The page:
A tenderly humorous account of two square pegs, trying to worm their way into the round hole we call ‘life’. British eccentricity at its best.
What the back cover says
35-year-old Miriam hasn’t left her house in three years, and cannot raise her voice above a whisper. But today she has had enough, and is finally ready to rejoin the outside world. Maybe it’s time to stop living in the shadow of her abusive dead mother?
Meanwhile, timid psychotherapist Ralph has made the mistake of opening a closet door, only to discover that his wife Sadie doesn’t love him. Yet everyone else seems to have known all about their unhappy marriage – from her tweets. He decides to run away. But where can he go?
Each of them is hungry to make sense of the chaos in their lives. Miriam and Ralph’s chance meeting in a local wood marks the beginning of a quirky and mutually supportive friendship. With Ralph’s gentle help, Miriam begins to piece together her own truth. Because sometimes, the world can seem too much for just one person . .
What I say
In the days after finishing Whispers Through a Megaphone, I watched an episode of Grand Designs.
For this particular building project, the ever-urbane Kevin McCloud had the misfortune of introducing us a slightly unhinged London shopkeeper who decided to build a full-scale replica of a West Virginian watermill after seeing an illustration of it on a yoghurt pot.
Yep. A yoghurt pot. Maple flavour, to be exact.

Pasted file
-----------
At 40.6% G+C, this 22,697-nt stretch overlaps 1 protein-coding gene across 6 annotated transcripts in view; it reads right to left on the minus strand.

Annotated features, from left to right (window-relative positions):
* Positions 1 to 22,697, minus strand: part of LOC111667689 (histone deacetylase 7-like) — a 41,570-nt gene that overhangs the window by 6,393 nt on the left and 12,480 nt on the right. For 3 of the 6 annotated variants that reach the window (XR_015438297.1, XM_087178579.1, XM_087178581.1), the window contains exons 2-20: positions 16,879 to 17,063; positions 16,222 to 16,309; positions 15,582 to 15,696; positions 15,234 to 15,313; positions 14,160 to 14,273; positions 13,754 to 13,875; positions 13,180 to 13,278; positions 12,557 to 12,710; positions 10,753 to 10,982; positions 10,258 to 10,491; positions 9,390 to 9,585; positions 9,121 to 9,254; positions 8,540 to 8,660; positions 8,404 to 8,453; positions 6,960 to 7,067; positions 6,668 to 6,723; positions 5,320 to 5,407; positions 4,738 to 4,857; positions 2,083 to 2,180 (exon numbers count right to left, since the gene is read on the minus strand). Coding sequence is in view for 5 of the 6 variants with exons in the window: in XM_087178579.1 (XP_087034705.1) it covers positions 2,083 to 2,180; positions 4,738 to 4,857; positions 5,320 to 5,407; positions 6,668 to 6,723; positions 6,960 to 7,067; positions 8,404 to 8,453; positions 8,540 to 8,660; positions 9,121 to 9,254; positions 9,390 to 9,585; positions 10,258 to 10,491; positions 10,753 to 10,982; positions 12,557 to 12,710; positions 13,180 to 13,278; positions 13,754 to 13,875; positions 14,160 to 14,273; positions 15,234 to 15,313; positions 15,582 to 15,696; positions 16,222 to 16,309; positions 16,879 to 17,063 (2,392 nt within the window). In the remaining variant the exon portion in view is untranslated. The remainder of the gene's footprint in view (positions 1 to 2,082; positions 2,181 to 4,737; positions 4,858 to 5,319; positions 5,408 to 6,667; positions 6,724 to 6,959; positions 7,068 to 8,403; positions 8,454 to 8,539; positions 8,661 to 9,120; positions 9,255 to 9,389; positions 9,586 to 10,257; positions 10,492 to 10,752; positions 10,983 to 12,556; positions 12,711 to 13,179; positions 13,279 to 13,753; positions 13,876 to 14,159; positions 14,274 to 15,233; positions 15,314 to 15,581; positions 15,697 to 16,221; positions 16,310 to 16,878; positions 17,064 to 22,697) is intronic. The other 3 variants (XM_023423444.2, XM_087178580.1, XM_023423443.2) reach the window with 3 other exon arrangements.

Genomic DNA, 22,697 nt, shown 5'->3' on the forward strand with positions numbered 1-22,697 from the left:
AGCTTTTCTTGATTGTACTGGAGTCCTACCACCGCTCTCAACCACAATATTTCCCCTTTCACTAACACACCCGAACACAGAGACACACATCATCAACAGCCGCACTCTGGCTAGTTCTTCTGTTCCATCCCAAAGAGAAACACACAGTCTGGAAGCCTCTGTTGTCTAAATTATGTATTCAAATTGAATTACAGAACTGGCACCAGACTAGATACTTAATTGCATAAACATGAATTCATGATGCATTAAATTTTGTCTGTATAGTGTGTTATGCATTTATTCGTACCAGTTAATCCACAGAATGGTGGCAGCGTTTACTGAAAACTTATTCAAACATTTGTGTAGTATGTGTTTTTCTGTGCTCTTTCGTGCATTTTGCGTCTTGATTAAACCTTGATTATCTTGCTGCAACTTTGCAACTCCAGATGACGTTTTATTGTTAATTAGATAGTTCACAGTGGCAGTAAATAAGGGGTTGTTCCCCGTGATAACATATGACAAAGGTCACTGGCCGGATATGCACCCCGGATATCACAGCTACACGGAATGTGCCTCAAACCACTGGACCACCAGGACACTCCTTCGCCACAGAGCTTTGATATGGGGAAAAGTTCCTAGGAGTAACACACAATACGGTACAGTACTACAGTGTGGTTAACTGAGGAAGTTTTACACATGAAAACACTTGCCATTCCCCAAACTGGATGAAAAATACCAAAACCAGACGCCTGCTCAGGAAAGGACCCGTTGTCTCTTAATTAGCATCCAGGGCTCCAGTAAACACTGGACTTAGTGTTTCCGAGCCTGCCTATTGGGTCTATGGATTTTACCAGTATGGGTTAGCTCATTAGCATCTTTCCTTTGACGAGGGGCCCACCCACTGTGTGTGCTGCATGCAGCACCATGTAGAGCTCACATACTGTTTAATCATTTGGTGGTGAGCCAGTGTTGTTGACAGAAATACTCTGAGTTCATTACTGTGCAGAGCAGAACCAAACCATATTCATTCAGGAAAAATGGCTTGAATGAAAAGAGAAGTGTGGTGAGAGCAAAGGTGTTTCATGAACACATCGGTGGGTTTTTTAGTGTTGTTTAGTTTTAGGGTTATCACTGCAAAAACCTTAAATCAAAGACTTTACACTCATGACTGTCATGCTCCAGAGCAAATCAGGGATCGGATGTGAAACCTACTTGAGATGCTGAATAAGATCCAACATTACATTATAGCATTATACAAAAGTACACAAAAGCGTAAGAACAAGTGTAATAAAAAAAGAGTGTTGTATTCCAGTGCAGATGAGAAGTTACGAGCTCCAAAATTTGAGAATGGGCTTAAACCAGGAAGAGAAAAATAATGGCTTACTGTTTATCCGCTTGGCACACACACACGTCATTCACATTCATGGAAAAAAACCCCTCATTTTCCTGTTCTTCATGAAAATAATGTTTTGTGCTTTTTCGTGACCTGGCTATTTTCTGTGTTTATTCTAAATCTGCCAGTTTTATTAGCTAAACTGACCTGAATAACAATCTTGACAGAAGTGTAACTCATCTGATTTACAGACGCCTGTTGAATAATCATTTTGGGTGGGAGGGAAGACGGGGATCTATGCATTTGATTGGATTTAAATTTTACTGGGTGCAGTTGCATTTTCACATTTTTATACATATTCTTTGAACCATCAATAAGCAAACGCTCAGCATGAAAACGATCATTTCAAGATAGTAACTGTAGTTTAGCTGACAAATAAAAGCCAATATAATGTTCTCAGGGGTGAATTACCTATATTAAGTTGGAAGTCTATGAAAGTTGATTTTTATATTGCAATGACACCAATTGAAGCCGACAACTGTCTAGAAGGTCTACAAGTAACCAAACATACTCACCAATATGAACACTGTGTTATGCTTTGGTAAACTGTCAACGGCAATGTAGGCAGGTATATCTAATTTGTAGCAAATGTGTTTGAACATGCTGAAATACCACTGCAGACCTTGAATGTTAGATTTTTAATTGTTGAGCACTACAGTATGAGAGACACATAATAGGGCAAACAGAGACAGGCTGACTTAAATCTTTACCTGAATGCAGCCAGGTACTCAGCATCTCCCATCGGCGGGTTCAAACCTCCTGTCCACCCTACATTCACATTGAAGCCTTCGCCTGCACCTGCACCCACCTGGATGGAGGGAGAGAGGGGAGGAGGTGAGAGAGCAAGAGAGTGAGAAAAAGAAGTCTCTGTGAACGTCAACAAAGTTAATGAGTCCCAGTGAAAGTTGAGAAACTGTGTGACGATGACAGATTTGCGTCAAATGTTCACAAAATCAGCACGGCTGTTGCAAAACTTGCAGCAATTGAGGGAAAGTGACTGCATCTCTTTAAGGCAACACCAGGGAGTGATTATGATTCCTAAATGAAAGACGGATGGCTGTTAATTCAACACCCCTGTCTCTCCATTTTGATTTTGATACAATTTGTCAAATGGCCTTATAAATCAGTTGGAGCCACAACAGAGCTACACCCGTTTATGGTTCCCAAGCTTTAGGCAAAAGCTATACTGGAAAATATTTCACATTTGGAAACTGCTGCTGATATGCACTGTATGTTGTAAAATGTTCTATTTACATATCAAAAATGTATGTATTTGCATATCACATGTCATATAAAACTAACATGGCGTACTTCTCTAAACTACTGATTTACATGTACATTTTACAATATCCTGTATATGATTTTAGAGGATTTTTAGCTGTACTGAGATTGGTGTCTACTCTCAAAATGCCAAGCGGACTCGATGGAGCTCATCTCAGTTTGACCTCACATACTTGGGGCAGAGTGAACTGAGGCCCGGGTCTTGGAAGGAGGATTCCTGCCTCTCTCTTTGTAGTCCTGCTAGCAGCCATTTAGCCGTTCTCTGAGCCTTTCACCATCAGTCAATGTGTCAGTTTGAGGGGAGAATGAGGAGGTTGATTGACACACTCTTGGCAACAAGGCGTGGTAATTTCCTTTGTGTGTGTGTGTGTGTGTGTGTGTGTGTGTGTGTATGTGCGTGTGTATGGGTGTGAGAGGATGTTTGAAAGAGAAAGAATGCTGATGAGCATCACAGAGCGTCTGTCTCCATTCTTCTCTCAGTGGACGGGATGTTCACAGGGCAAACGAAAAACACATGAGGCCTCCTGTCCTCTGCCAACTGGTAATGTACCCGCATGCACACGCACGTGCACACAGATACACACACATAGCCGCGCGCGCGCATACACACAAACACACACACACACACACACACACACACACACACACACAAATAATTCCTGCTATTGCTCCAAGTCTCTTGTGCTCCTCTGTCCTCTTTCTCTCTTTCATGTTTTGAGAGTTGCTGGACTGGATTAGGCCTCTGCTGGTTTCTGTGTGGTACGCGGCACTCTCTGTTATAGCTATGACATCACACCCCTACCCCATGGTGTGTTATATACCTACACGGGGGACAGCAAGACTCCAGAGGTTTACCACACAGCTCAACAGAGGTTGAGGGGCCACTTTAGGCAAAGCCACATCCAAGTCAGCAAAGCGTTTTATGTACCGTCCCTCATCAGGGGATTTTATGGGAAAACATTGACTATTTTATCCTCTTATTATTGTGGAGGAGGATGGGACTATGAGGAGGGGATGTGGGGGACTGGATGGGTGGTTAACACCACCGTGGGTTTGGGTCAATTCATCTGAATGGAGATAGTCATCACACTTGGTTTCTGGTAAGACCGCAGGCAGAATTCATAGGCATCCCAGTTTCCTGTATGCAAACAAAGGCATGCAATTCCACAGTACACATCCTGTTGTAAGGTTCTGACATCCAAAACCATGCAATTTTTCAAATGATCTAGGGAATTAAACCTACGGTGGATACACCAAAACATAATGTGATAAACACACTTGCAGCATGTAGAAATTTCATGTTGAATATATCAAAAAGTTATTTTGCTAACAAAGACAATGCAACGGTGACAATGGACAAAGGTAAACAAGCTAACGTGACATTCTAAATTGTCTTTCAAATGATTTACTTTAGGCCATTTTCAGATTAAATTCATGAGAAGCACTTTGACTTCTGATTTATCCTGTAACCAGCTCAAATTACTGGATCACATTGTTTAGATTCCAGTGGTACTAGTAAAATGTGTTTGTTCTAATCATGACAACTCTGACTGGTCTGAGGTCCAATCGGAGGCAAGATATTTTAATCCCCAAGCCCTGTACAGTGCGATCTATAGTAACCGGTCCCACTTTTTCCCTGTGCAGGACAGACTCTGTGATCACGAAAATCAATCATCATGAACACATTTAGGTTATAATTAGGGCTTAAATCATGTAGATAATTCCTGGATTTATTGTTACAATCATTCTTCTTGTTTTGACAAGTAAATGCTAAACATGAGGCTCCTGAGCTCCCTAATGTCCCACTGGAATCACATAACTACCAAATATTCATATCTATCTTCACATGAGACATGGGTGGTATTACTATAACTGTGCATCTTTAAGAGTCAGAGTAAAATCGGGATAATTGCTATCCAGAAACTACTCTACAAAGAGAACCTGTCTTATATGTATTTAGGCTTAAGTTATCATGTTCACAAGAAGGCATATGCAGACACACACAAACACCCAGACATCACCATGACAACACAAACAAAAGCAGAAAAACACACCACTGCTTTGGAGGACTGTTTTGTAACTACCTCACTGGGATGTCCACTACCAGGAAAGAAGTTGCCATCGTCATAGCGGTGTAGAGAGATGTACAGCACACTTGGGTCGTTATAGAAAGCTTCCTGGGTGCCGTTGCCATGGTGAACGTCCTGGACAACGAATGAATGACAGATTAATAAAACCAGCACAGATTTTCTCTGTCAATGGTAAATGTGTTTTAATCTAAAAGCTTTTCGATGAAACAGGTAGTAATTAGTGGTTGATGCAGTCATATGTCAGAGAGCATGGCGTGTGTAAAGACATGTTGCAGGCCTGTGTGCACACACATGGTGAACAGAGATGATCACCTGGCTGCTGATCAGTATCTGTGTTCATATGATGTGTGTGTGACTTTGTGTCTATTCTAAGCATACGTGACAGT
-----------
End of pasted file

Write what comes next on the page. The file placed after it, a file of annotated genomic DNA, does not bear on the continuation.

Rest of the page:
Needless to say, the shopkeeper spent two years battling neighbours, council, and the natural environment (no running water and a hill steeper than Everest) and still hadn’t finished building.
Yet, at the end of it, Kevin triumphantly declared the whole, crazy project to be an architectural necessity. A folly, and a sacrifice made for the sake of the greater common good – ‘true British eccentricity at its best’.
I’m not sure the neighbours agree, but it reminded of how wonderfully well the Brits ‘do’ eccentricity. And this is what lies at the heart of Whispers.
We meet Ralph, the psychotherapist wanting to withdraw from the world, and Miriam, the recluse wanting to re-enter it, on the verge of major life changes, which is always the best time to meet characters in book.
Yes – they are a bit odd. But their oddity only serves to provide a brilliant platform for author Rachel Elliott to write with humour and compassion. You can sense she really feels for these square pegs, trying desperately to worm their way into round holes.
Actually, everyone in this book has a slightly tenuous grip on sanity (and some have no grip at all) which, in a way is not surprising given the pace at which we live it, and the way in which we’ve allowed technology to take over our lives. On these issues, and on the subjects of grief and love, Elliott has much to say, and she delivers the message in witty and fresh prose.
In Whispers, everyone’s a bit bonkers. They really need to build houses so Kevin McCloud can come and praise them for their nuttiness.
But he has a point. How boring would life be without a bit of bonkers in it?
For more information, or to buy the book, visit Penguin Australia